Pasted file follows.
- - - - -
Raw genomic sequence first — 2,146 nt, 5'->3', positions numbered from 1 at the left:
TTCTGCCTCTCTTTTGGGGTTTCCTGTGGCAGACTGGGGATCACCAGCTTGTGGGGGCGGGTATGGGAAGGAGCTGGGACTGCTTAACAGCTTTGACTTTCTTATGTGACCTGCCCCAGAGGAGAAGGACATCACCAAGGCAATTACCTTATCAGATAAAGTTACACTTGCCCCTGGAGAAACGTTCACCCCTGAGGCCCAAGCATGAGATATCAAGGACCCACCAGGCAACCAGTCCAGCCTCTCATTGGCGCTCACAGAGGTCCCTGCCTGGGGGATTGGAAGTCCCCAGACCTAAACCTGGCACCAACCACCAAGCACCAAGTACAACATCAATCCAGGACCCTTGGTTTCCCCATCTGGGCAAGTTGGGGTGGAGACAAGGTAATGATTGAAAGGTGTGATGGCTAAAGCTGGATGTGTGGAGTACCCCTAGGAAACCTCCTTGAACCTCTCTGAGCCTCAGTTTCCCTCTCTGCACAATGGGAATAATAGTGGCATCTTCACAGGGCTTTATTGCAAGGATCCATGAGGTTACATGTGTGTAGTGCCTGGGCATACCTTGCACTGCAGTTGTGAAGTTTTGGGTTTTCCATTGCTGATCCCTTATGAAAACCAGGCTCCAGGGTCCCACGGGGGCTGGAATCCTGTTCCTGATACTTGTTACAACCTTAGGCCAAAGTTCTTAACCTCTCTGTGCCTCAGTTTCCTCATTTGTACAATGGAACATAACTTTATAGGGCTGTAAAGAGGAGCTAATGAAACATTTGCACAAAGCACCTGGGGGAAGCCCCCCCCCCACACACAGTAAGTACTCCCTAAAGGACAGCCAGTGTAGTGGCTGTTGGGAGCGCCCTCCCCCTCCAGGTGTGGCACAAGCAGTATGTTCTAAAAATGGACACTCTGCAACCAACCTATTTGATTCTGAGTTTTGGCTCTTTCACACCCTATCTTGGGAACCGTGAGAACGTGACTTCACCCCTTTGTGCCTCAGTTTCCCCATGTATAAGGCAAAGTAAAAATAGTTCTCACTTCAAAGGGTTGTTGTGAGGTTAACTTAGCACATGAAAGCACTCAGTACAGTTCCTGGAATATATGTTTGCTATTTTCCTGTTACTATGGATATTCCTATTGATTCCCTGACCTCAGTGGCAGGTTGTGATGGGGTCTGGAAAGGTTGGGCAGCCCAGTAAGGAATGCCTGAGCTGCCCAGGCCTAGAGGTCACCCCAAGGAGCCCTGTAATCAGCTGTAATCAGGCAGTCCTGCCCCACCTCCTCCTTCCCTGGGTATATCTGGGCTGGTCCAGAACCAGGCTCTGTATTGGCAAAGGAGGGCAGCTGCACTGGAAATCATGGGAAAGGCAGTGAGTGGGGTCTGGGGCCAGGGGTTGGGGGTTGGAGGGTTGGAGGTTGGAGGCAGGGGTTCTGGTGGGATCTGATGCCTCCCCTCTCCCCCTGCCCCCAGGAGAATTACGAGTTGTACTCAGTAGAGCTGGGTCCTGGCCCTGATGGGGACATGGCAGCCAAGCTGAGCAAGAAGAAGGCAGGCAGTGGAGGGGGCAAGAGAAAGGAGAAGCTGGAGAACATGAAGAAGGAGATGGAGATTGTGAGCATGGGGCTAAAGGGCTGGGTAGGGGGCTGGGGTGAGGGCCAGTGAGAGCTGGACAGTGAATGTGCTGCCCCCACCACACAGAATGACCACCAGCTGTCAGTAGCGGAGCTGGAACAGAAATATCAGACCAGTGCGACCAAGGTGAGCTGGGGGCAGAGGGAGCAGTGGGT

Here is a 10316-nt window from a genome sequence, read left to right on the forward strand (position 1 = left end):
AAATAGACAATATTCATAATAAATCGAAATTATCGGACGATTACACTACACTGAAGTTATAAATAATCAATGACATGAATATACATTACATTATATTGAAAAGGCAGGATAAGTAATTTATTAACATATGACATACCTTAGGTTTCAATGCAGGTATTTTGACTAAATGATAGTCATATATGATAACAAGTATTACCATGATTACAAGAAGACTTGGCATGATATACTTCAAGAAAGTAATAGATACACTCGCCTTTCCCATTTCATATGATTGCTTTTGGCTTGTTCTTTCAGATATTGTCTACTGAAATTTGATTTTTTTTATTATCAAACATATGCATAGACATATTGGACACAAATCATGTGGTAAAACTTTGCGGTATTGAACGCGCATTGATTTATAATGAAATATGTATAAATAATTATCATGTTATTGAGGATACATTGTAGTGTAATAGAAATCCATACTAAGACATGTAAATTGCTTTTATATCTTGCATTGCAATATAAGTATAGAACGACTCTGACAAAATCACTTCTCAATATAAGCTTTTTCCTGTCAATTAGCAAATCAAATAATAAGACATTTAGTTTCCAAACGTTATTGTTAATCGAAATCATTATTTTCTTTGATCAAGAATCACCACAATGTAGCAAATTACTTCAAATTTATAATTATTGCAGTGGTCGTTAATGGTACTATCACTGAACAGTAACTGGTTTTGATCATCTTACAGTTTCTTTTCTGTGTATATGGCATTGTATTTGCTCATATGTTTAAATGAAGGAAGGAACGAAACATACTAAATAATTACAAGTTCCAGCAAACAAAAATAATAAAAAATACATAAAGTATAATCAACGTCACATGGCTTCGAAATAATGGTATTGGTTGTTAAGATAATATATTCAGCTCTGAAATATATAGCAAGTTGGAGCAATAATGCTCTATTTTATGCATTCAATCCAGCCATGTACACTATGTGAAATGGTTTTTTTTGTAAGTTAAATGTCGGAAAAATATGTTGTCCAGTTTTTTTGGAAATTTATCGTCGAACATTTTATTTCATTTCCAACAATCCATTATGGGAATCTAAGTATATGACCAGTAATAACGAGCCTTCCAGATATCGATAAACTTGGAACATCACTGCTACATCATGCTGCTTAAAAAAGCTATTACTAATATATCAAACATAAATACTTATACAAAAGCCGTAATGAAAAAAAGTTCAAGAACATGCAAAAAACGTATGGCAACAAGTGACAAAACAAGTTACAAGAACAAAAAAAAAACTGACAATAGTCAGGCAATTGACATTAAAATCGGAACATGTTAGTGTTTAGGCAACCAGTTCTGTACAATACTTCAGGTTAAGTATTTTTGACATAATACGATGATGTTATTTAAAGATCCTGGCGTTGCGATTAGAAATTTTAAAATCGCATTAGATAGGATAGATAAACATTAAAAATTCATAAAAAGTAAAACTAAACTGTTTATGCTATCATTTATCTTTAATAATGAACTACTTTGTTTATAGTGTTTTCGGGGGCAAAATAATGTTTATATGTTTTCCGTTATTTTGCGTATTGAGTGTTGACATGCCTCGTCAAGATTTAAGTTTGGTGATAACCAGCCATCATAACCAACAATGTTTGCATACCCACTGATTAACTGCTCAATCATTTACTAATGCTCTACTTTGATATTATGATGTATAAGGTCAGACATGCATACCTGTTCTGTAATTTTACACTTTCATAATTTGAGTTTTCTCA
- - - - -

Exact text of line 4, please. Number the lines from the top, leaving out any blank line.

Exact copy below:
AAATAGACAATATTCATAATAAATCGAAATTATCGGACGATTACACTACACTGAAGTTATAAATAATCAATGACATGAATATACATTACATTATATTGAAAAGGCAGGATAAGTAATTTATTAACATATGACATACCTTAGGTTTCAATGCAGGTATTTTGACTAAATGATAGTCATATATGATAACAAGTATTACCATGATTACAAGAAGACTTGGCATGATATACTTCAAGAAAGTAATAGATACACTCGCCTTTCCCATTTCATATGATTGCTTTTGGCTTGTTCTTTCAGATATTGTCTACTGAAATTTGATTTTTTTTATTATCAAACATATGCATAGACATATTGGACACAAATCATGTGGTAAAACTTTGCGGTATTGAACGCGCATTGATTTATAATGAAATATGTATAAATAATTATCATGTTATTGAGGATACATTGTAGTGTAATAGAAATCCATACTAAGACATGTAAATTGCTTTTATATCTTGCATTGCAATATAAGTATAGAACGACTCTGACAAAATCACTTCTCAATATAAGCTTTTTCCTGTCAATTAGCAAATCAAATAATAAGACATTTAGTTTCCAAACGTTATTGTTAATCGAAATCATTATTTTCTTTGATCAAGAATCACCACAATGTAGCAAATTACTTCAAATTTATAATTATTGCAGTGGTCGTTAATGGTACTATCACTGAACAGTAACTGGTTTTGATCATCTTACAGTTTCTTTTCTGTGTATATGGCATTGTATTTGCTCATATGTTTAAATGAAGGAAGGAACGAAACATACTAAATAATTACAAGTTCCAGCAAACAAAAATAATAAAAAATACATAAAGTATAATCAACGTCACATGGCTTCGAAATAATGGTATTGGTTGTTAAGATAATATATTCAGCTCTGAAATATATAGCAAGTTGGAGCAATAATGCTCTATTTTATGCATTCAATCCAGCCATGTACACTATGTGAAATGGTTTTTTTTGTAAGTTAAATGTCGGAAAAATATGTTGTCCAGTTTTTTTGGAAATTTATCGTCGAACATTTTATTTCATTTCCAACAATCCATTATGGGAATCTAAGTATATGACCAGTAATAACGAGCCTTCCAGATATCGATAAACTTGGAACATCACTGCTACATCATGCTGCTTAAAAAAGCTATTACTAATATATCAAACATAAATACTTATACAAAAGCCGTAATGAAAAAAAGTTCAAGAACATGCAAAAAACGTATGGCAACAAGTGACAAAACAAGTTACAAGAACAAAAAAAAAACTGACAATAGTCAGGCAATTGACATTAAAATCGGAACATGTTAGTGTTTAGGCAACCAGTTCTGTACAATACTTCAGGTTAAGTATTTTTGACATAATACGATGATGTTATTTAAAGATCCTGGCGTTGCGATTAGAAATTTTAAAATCGCATTAGATAGGATAGATAAACATTAAAAATTCATAAAAAGTAAAACTAAACTGTTTATGCTATCATTTATCTTTAATAATGAACTACTTTGTTTATAGTGTTTTCGGGGGCAAAATAATGTTTATATGTTTTCCGTTATTTTGCGTATTGAGTGTTGACATGCCTCGTCAAGATTTAAGTTTGGTGATAACCAGCCATCATAACCAACAATGTTTGCATACCCACTGATTAACTGCTCAATCATTTACTAATGCTCTACTTTGATATTATGATGTATAAGGTCAGACATGCATACCTGTTCTGTAATTTTACACTTTCATAATTTGAGTTTTCTCA